Miami Dolphins

Dolphins’ Andrew Franks doesn’t want to be a one-kick wonder, aims to lead league in kicking

Miami Dolphins Andrew Franks talks kicking game

Miami Dolphins kicker Andrew Franks talks to reporters after OTAs on June 8, 2017.
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Miami Dolphins kicker Andrew Franks talks to reporters after OTAs on June 8, 2017.

With one kick, Andrew Franks went from a potential liability to a Dolphins folk hero.

His 55-yard field goal at Buffalo Christmas Eve not only sent the Bills and Dolphins to overtime, it was arguably the franchise’s most consequential play in nearly a decade.

The Dolphins, as any casual fan knows, went on to beat the Bills in overtime, and they clinched their first playoff berth since 2008 the next day.

And it made Franks an unlikely star, at least for a week. Every time his phone would buzz, it was seemingly another friend sending him video of the kick.

“I think, especially in a moment like that, you sort of have to take yourself out of the game a little bit,” Franks said Thursday, more than five months after the highlight of his young career. “I think I kick the best when you take the pressure of the game away from it. When you're calm, relaxed, that's really when you kick the best. At that moment, it's a rushed field goal, we've got a couple of seconds left, it's a long one in Buffalo of all places. At that point, you've just got to remember to kick the ball. That was really my mindset with it.”

Franks didn’t have an exact number when asked who unlikely making that attempt was — outside, in cold conditions, with just seconds to run onto the field and line up the kick — but acknowledged it was a “low-percentage kick” for most.

Franks’ percentages weren’t necessarily that great in ideal conditions. He missed five of his other 20 kicks in 2016, and ranked 31st in field-goal accuracy (making just 76.2 percent of his attempts).

Still, the Dolphins never wavered in their support. They didn’t bench or cut Franks during his slump, and they didn’t even bring in a kicker to compete with him this offseason. The only way he won’t be the Dolphins’ opening-day kicker is if he collapses in the preseason.

“We obviously evaluated a bunch of guys,” special teams coordinator Darren Rizzi said. “... The specialist position is a really unique one because you’re always kind of competing against the rest of the field, regardless if we have two kickers or if there are two kickers somewhere else or whatever. We felt very comfortable. I thought Andrew started off the year very strong last year. I thought he might have hit a little bit of a lull in the middle of the year, but he really finished strong.”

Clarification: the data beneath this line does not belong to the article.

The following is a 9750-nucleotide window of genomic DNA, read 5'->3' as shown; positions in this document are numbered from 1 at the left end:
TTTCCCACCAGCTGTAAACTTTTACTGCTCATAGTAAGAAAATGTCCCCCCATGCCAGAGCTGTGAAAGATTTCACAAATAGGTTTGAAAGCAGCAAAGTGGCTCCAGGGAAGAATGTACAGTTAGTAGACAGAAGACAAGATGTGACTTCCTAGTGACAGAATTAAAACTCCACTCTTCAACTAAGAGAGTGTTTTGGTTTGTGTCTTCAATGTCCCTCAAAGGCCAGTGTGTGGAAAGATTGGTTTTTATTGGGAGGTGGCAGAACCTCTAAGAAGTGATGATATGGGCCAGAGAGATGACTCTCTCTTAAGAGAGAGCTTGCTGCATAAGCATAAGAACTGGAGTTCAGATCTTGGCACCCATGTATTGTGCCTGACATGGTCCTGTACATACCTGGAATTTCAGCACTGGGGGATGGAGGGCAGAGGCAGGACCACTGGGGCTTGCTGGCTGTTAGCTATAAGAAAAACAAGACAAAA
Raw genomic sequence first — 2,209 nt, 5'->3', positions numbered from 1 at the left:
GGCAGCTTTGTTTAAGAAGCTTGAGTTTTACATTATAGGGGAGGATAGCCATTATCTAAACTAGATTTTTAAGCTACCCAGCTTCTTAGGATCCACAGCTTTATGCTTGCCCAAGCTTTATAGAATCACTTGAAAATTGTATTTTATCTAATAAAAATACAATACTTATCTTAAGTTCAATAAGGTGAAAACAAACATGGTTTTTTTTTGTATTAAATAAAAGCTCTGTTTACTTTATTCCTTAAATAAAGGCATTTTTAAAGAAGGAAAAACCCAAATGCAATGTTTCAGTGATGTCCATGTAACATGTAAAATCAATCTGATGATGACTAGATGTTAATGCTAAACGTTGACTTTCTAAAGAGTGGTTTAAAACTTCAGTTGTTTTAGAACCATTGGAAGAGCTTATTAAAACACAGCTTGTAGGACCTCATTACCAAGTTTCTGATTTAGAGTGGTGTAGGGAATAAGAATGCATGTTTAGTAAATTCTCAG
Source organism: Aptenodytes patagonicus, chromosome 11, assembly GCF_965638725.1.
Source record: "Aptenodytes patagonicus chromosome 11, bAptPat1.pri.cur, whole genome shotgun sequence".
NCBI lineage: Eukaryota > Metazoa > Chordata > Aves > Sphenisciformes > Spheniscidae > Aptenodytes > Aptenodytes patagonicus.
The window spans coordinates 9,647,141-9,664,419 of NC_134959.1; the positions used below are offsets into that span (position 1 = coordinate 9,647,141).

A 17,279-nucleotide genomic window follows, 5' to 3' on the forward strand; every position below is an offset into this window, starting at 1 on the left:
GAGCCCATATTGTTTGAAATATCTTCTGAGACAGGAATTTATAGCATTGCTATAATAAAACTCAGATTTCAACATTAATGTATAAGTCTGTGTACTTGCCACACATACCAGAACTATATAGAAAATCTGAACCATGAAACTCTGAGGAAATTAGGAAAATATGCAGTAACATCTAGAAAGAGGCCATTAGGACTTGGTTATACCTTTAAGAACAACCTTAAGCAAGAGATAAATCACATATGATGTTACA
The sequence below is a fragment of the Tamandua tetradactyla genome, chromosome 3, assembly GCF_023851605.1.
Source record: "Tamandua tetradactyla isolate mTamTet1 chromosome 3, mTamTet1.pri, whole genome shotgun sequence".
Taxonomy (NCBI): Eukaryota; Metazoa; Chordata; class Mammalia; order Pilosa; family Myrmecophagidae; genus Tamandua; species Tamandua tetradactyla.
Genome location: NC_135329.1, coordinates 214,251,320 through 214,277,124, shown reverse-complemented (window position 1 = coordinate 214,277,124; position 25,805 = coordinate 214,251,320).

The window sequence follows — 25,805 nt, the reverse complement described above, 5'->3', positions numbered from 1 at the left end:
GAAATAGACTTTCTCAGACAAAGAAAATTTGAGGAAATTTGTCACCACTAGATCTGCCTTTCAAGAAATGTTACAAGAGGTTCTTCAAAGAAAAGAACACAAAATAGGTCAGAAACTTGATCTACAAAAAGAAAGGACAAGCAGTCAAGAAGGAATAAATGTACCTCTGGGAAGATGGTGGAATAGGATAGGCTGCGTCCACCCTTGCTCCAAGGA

That strong finish included two successful attempts in frigid Pittsburgh, which provided half of Miami’s points in the Dolphins’ playoff loss to the Steelers.

“I always like competition,” Franks said. “I always like comparing myself, so just because there's not a guy who's on the roster that I'm competing with, I really look to everyone else in the league. I don't want to be in the middle, in the bottom of the league. I really want to aim for that top spot.”

▪  The Dolphins on Thursday signed receiver Mitch Mathews, who has played for three NFL teams in the past year.

The Dolphins signed Mathews after losing Rashawn Scott to an undisclosed injury. The Dolphins are optimistic Scott will be ready for the start of training camp, according to a source.

Mathews went undrafted in 2016 out of BYU, where he caught 152 passes for 2083 yards (a 13.7 average) and 24 touchdowns in four seasons.

He joined the Kansas City Chiefs after the draft but was released last August. He then spent part of October on Cleveland’s practice squad before being cut Nov. 2. He spent April and May of this year on Minnesota’s practice squad before being released.

▪  The Dolphins hosted Chip Kelly, the innovative and polarizing football mind who has challenged conventional wisdom on everything from speed of game to nutrition, to their final OTA practice of the year Thursday.

Kelly, the ex-Oregon, Eagles and 49ers coach who became an analyst for ESPN after the Niners fired him several months back, patrolled the Dolphins practice field with Dolphins coaching consultant Joe Vitt, the longtime NFL assistant and Gase’s father-in-law.

▪  Before the Dolphins meet the Eagles in Week 3 of the preseason, the two teams will hold two days of joint practices up in Philadelphia, the Eagles announced Thursday.

▪  Defensive end Cameron Wake and running back Damien Williams missed the final OTA practice of the year for personal reasons. Receiver Kenny Stills and tackle Laremy Tunsil were the latest Dolphins players held out due to minor injury.

Miami Herald sportswriter Barry Jackson contributed to this report.

Adam H. Beasley: 305-376-3565, @AdamHBeasley

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